With money given to her by her mother, she found and paid for a cab.

While Kagome gave the driver instructions to her grandfather's shrine, Souta fell asleep once again. Yet he was awakened again when they arrived in front of several steps that lead to a shrine, where they spotted their grandfather.

Their grandfather was sweeping the shrine floor when the cab pulled up. As Kagome and Souta unloaded their belongings from the trunk, they spotted him coming down the steps, smile on his face. "Kagome! Souta! Glad you're here!"

Souta was equally as happy to see his grandfather. Dropping the suitcase he had been holding, he ran immediately to his grandfather, "Jii-chan!"

Catching the old suitcase before it could hit the ground, Kagome scolded, "Ack! Souta!"

Though she couldn't be heard. Her grandfather said, "Welcome to the shrine! Your mother said that you'd be staying here for a few weeks. I must say, you are quite fortunate! This shrine is full of history--"

A loud THUD could be heard, and for a moment, both pairs of eyes turned to Kagome, who stood above one of the suitcases, which appeared to have slipped from her hand. Kagome let out a groan as she said, annoyed, "Um... can I have a little help here? Souta, how much stuff did you pack in one suitcase?"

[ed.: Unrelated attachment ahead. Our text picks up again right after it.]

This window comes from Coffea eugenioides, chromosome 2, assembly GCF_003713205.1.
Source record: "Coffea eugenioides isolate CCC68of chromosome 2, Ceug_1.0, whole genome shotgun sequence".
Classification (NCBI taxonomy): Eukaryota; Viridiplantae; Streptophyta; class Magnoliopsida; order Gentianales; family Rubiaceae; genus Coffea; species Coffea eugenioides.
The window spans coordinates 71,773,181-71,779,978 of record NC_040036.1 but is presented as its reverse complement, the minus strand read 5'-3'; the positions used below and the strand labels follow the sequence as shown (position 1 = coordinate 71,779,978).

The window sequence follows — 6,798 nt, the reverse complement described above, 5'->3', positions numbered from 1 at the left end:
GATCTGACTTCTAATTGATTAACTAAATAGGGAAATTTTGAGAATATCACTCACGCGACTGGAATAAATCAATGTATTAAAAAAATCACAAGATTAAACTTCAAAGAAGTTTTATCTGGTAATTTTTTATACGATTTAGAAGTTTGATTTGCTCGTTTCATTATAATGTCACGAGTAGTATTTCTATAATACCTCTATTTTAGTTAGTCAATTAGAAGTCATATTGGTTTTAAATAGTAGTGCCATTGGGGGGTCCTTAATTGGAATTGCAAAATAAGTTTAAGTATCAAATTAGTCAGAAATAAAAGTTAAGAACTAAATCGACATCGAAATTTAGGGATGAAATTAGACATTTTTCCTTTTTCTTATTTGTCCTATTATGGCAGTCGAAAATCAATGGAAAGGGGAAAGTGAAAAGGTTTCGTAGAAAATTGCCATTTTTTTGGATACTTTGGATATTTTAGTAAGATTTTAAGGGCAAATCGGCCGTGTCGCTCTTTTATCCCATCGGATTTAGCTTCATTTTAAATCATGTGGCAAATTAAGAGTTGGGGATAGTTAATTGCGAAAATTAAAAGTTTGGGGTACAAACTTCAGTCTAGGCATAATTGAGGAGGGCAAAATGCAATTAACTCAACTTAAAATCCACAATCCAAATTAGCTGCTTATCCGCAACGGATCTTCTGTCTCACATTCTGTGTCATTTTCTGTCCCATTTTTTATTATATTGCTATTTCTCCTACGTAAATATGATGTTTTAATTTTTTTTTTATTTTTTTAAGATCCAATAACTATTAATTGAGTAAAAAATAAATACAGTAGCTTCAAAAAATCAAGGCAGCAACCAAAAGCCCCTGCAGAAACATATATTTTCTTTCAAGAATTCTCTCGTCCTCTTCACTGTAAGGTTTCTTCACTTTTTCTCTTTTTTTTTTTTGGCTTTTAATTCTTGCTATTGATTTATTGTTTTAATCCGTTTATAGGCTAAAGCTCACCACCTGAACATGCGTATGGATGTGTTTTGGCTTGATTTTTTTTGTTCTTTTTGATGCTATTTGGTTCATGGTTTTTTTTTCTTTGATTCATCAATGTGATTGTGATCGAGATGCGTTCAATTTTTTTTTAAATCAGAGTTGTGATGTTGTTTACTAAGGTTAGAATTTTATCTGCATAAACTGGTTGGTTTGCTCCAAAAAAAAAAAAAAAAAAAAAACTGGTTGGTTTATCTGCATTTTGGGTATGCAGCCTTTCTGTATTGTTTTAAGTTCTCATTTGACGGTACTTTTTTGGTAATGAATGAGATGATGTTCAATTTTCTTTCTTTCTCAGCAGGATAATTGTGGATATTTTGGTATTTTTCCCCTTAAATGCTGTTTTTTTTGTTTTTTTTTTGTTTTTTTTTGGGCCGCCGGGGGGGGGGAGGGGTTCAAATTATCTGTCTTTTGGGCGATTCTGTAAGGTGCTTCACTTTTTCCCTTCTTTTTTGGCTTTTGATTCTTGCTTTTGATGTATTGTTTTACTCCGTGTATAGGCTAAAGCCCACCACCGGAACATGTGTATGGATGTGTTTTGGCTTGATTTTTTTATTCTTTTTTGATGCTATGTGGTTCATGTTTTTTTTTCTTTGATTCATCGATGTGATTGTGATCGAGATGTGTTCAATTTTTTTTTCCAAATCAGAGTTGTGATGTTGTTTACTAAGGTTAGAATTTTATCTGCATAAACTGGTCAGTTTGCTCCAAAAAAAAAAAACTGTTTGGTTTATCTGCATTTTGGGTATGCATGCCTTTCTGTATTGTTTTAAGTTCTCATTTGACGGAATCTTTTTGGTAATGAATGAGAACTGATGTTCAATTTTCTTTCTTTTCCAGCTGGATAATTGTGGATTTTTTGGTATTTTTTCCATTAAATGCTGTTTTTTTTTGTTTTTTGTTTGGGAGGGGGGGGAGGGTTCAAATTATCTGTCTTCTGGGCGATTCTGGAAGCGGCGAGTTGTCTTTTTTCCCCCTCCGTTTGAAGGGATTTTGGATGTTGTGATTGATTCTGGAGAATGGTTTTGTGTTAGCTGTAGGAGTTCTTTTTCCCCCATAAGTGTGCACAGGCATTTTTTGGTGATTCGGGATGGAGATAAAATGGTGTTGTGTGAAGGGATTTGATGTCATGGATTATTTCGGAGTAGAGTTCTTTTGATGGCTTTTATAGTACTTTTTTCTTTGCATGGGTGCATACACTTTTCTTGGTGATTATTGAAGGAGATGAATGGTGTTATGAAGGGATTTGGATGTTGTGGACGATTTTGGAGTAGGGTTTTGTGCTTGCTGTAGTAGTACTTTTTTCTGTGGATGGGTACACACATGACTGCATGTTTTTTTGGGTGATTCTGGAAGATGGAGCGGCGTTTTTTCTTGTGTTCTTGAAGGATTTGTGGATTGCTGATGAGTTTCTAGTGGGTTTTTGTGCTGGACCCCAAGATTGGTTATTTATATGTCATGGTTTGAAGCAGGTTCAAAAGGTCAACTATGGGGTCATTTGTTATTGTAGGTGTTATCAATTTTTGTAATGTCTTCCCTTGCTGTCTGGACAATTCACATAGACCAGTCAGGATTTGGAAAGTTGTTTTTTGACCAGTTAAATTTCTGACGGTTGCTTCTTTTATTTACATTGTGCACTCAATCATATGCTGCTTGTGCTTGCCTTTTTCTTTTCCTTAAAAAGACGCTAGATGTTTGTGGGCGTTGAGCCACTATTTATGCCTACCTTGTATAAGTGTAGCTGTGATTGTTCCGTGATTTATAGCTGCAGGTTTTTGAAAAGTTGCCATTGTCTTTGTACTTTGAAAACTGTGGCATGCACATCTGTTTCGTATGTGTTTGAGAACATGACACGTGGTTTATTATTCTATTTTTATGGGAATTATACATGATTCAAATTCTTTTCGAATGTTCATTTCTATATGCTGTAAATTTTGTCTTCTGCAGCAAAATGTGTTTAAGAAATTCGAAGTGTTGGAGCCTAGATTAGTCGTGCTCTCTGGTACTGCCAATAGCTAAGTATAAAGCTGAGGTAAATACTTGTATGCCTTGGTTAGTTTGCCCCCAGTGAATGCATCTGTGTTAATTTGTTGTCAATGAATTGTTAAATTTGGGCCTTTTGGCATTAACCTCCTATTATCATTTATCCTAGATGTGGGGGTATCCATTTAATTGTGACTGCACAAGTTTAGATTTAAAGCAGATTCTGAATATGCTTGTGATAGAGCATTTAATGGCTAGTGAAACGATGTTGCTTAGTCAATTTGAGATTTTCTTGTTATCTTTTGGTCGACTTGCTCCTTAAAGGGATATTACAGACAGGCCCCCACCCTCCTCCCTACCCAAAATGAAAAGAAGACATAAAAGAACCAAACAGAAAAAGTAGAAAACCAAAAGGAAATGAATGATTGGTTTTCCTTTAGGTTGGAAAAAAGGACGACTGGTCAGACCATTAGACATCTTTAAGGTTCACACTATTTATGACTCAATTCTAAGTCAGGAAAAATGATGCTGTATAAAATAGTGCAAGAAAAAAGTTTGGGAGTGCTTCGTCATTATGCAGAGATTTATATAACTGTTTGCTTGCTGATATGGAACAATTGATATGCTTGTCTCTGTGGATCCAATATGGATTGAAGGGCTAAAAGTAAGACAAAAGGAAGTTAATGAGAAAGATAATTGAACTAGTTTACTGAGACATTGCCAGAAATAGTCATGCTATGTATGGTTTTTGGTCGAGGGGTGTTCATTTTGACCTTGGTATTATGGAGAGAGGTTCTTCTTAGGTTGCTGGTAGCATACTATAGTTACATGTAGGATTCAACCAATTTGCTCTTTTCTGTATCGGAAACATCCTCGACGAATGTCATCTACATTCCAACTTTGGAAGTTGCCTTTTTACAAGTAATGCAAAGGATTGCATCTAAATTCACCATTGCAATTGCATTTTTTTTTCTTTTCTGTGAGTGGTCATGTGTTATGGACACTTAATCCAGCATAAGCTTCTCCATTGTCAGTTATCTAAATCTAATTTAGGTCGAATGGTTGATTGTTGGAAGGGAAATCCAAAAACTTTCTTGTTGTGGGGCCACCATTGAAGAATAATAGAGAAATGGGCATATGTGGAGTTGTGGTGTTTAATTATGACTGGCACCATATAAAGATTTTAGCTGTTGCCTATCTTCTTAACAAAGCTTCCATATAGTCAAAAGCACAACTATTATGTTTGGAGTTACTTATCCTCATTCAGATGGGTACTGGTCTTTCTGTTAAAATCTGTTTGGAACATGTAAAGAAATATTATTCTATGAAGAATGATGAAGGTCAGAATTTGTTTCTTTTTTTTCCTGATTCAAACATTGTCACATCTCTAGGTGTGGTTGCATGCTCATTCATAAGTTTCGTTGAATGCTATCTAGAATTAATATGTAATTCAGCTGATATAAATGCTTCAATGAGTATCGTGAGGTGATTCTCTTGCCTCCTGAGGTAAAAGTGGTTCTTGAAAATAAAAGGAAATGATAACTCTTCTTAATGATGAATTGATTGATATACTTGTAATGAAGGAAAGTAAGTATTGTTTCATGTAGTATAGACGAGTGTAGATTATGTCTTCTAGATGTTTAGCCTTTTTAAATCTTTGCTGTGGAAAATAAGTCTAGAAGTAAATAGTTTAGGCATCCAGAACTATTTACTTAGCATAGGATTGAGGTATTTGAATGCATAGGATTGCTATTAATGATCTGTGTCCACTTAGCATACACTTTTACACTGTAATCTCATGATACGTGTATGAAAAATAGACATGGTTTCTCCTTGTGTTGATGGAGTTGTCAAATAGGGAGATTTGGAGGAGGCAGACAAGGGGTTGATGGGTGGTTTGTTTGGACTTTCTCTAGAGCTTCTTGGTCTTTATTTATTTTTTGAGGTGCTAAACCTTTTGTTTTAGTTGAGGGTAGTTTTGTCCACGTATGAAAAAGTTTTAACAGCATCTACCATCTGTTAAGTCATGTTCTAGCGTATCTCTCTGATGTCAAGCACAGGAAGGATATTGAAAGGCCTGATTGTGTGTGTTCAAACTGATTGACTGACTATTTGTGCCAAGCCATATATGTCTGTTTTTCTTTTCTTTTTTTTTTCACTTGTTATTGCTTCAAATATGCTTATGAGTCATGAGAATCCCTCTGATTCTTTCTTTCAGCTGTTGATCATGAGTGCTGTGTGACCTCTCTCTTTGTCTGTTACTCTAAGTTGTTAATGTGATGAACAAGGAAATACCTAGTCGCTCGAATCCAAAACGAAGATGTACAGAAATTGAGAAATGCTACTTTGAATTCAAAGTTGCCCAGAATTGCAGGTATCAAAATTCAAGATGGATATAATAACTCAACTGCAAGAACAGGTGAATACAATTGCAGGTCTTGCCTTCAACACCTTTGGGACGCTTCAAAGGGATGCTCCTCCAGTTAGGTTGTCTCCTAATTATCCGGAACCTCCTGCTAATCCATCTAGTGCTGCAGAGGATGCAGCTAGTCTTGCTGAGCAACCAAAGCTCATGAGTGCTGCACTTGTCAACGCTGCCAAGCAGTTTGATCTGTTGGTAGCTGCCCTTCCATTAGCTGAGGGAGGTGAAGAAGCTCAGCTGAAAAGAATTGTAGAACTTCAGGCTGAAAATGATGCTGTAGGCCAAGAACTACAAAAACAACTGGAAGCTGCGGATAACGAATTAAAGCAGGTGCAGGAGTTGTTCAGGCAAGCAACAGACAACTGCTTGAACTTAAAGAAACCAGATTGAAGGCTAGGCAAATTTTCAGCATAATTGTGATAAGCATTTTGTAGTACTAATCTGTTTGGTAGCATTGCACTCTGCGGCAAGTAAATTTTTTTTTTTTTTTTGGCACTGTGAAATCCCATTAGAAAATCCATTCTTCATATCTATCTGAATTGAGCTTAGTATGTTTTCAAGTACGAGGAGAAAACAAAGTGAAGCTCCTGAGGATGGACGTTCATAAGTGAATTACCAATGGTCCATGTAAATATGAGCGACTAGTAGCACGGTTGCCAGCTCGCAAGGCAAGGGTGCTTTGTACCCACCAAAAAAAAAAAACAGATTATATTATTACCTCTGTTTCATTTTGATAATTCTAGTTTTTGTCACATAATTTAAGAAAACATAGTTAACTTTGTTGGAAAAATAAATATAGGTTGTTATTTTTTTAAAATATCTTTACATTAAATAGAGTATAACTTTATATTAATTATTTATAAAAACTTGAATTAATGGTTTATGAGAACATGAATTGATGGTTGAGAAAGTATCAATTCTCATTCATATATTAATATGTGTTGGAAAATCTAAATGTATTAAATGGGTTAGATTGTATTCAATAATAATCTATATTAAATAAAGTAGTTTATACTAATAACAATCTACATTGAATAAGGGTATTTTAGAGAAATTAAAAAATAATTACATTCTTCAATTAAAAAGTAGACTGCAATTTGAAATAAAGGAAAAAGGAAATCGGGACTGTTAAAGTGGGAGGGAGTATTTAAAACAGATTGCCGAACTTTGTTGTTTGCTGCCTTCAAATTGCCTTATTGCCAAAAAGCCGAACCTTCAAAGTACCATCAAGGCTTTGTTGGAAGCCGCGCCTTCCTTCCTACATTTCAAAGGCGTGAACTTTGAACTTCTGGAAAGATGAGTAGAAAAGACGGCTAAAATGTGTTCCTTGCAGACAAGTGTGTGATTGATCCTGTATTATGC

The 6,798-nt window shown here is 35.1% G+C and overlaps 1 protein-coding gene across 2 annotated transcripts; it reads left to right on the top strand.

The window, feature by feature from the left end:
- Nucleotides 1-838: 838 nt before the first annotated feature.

Souta bit his lip nervously. "Well... Mom said we'd be here for awhile, so I thought I should bring as much as possible."

"What? You're entire bedroom?" Kagome replied, as she attempted to carry it. "Hey, Jii-chan! Where do we sleep? We get our own rooms, right?"

Her grandfather crossed his arms. "Of course! You each get your own bedroom and bathroom."

Kagome grinned. Maybe this whole living-in-a-shrine thing wouldn't be so bad after all...

Ten minutes later, Kagome found herself staring in a large yet fairly empty room, that consisted of a mat, pillow, blanket, table, and dresser. The door behind her was a sliding door, that she didn't think would allow much privacy. Her grandfather grinned proudly as he told her, "Well... I hope you enjoy it! You know, it's actually an accurate replica of a kind of room that could be found in the Meiji era--"

"Um... I just have a question," Kagome cut in. "Do we get a bed?"

Her grandfather looked at her like he couldn't believe she had just asked him a question like that. When he finally answered, he replied, "Why, Kagome! Have you never slept in a room in the traditional style? For hundreds of years we did not--"